Government feeds upon the anxiety and greed of the people who would rather know immediate gratification than long-term security.  As Mises tells us, the light of a free economy emancipated humanity from a society where power was in the hands of “the special interests of certain classes.” In response, what did powerful government do?  It involved itself in those formerly free transactions and once again granted power to its chosen classes of special interest.

This was done, of course, under the guise of securing equality.  What was really guaranteed was not equality but statism, powerful centralized government that increasingly meddled in the affairs of citizens at all levels.  Then, insult was added to injury:  powerful statists and their socialist supporters hijacked the name “liberal.”  Twisting the facts, statists repainted the world to convince the greedy that the free exchange of goods and services was the cause of all the world’s misery and poverty.  The truth was just the opposite.  Those who tried to point this out were labelled as “dangerous” and “radical.”

These days, it would appear that Ludwig von Mises was right:  “nothing is left of liberalism but the name.”  Today’s liberals–who have stolen the name “liberal” from those who value freedom–spend their time condemning the advocates of free markets.  Capitalism, they claim, promotes “only the special interests of certain classes.”  Nothing could be farther from the truth.  Only government has the necessary power to guarantee the success or destruction of any class of people.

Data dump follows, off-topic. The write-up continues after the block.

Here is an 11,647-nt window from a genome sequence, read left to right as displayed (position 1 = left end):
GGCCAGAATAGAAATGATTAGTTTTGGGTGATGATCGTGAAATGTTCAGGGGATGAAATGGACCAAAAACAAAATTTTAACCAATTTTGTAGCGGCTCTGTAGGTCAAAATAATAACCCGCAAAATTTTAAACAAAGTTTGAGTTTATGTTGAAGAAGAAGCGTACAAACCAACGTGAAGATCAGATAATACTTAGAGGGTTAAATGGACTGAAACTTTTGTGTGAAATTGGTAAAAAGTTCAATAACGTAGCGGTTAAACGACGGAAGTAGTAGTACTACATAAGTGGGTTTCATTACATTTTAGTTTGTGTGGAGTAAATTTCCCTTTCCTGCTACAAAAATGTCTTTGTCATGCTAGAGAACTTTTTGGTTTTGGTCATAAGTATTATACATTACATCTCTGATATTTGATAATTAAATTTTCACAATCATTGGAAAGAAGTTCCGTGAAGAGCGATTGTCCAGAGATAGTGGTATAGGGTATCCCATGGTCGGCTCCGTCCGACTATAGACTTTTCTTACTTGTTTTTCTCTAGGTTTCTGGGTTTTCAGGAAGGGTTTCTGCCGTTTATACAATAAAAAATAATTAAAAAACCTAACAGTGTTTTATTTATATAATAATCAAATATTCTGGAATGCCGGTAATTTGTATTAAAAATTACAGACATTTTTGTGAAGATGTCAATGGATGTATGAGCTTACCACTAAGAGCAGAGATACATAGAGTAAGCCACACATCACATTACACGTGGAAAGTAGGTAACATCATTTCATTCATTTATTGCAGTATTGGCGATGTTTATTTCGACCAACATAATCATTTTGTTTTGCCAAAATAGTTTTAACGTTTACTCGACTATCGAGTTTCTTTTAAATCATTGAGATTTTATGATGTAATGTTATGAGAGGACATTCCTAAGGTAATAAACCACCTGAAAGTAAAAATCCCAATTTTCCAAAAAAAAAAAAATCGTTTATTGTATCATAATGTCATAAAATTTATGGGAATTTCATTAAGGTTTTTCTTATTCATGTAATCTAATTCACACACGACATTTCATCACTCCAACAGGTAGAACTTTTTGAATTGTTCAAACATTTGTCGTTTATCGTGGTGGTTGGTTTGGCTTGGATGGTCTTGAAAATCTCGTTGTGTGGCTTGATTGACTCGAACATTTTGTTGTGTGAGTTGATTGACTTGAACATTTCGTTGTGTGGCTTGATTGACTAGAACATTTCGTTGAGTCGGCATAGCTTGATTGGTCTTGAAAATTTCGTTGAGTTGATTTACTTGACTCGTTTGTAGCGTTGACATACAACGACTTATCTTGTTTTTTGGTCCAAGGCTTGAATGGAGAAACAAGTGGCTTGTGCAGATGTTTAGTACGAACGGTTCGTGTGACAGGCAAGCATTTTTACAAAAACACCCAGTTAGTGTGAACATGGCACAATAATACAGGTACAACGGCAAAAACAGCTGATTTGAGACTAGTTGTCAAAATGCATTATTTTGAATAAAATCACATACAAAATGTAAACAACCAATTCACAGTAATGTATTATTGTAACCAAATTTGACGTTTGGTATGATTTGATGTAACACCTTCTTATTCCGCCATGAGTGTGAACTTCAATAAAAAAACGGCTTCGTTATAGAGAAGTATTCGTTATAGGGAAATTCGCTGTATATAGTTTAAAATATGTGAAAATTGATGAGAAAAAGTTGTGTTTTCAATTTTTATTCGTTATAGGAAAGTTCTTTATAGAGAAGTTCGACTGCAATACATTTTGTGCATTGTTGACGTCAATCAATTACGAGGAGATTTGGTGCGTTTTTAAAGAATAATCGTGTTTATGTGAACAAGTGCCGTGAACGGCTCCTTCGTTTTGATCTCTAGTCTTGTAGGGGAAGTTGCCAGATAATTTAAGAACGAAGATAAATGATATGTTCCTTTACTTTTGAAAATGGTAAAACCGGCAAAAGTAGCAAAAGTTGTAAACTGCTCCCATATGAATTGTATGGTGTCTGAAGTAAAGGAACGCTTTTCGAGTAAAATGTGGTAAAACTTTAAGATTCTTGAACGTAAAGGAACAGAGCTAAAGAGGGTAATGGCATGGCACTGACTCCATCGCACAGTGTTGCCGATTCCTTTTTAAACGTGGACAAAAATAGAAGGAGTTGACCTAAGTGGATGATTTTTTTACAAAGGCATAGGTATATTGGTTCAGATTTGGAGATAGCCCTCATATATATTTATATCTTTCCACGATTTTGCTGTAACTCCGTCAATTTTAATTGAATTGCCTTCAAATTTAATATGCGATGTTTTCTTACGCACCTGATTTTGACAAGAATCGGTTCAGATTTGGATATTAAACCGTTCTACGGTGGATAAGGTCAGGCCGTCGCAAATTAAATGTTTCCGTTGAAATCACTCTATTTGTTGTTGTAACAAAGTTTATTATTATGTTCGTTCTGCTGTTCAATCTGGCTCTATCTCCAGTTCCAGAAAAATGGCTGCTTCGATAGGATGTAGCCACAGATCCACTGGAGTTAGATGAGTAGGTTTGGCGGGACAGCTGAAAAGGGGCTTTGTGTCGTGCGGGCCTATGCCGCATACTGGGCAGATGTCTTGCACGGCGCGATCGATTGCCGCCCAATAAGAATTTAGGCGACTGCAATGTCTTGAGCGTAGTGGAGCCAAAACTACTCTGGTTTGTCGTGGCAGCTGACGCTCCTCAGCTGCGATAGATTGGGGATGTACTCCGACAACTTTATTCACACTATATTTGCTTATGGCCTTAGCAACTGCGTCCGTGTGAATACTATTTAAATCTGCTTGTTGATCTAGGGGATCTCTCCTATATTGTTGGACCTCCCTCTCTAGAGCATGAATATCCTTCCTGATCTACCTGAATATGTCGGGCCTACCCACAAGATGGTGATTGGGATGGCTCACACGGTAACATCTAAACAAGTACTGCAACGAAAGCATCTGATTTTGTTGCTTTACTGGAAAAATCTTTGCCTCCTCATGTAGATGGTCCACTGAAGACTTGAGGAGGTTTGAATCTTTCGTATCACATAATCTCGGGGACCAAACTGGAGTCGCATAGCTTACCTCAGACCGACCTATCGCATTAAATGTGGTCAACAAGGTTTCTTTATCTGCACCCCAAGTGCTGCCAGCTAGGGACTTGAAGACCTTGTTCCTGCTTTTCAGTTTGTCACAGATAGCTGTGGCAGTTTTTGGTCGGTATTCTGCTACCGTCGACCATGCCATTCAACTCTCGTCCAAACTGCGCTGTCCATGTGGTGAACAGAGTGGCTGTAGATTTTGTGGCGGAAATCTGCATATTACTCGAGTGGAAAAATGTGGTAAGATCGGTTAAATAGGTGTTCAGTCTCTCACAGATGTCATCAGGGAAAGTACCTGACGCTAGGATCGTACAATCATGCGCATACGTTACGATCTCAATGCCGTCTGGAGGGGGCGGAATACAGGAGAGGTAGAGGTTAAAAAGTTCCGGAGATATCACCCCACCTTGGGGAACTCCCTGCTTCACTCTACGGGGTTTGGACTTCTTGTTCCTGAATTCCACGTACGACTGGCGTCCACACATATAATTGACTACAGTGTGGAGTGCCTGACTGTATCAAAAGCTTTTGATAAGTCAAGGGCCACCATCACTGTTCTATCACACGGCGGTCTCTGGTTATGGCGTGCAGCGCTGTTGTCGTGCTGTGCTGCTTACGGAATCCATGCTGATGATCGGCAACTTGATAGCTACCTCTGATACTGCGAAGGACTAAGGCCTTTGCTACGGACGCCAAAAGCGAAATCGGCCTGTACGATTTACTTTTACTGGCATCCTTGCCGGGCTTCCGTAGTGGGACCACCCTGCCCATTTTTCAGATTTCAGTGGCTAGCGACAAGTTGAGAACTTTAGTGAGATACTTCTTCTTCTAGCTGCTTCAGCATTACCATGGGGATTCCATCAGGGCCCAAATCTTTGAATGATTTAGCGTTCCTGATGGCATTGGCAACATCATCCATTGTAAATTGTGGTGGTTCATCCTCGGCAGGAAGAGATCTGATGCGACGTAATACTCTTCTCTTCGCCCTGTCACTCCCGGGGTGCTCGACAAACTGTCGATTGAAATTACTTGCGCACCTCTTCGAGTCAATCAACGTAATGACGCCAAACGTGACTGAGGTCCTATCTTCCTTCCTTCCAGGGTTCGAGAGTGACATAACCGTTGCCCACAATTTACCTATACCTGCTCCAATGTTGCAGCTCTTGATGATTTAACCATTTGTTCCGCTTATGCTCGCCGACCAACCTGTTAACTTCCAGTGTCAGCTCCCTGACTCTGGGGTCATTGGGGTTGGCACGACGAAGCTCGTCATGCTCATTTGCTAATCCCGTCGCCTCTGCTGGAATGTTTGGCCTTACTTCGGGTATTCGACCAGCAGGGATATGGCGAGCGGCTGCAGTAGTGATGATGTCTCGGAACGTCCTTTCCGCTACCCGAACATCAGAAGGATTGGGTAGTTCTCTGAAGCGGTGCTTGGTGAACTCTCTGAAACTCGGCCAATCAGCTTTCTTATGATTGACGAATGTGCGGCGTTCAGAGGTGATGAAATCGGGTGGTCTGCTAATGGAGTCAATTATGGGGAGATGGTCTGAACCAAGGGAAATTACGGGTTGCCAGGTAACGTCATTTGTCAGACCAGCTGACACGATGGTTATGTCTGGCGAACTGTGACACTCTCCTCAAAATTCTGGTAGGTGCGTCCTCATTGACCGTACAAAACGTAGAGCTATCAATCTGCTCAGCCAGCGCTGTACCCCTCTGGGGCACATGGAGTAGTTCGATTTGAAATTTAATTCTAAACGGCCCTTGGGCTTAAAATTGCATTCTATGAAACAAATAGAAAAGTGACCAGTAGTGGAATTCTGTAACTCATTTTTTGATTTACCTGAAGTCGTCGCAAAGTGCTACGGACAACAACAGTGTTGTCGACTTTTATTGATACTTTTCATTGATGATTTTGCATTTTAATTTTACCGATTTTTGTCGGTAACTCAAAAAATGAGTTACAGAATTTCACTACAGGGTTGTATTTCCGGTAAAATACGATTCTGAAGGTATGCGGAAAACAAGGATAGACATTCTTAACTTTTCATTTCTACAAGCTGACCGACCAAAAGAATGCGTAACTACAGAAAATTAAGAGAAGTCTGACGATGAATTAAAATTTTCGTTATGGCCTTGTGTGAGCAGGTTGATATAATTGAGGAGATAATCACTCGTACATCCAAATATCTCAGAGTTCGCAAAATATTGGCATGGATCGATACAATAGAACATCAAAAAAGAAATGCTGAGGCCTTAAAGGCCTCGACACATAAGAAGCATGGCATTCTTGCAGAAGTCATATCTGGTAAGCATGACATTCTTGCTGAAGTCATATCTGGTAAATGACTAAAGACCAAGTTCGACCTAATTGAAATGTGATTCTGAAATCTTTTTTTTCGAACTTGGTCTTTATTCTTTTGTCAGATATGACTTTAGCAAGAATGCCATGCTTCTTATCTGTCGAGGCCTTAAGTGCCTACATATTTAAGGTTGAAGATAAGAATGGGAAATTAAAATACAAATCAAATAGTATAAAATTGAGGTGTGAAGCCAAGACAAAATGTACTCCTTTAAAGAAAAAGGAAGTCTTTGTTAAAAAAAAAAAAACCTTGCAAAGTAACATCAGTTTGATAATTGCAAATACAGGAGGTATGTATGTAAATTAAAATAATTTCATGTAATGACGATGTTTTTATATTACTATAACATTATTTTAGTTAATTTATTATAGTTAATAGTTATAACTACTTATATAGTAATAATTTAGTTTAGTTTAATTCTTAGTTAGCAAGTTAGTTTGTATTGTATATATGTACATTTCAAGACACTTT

America has come full circle.  Is it an economic monarchy that we want?  Call them presidents, senators, congressmen, or bureaucrats–if they wield excessive power they might as well be princes or kings.

Imagine an economic and social system where powerful people constantly tell you what to do, and how to do it.  Imagine that these powerful people live extraordinary lives of privilege.  Imagine that they have armed men and women to enforce their will.  No matter how often they tell you that their actions are “for the common good,” it still sounds like monarchy to me.

Do you duty as a free citizen tomorrow.  Revolt.  Do it peacefully, but revolt.  Remind the political elites that you are not a serf.  We don’t have princes in America.  We don’t have kings.  And we don’t want them.

Mises was inspired by the legendary character Faust, taking for himself the immortal words with which I leave you.  I beg you to remember them tomorrow as you vote:  “No man deserves his freedom or his life who does not daily win them anew.”

Quotations from Ludwig von Mises are drawn from the introductory chapter of the 2012 reprint of his 1962 edition of Liberalism (Important Books imprint, first paperback edition).  The text is also found online, compliments of the Ludwig von Mises Institute at Auburn University.  To access the online version, click HERE.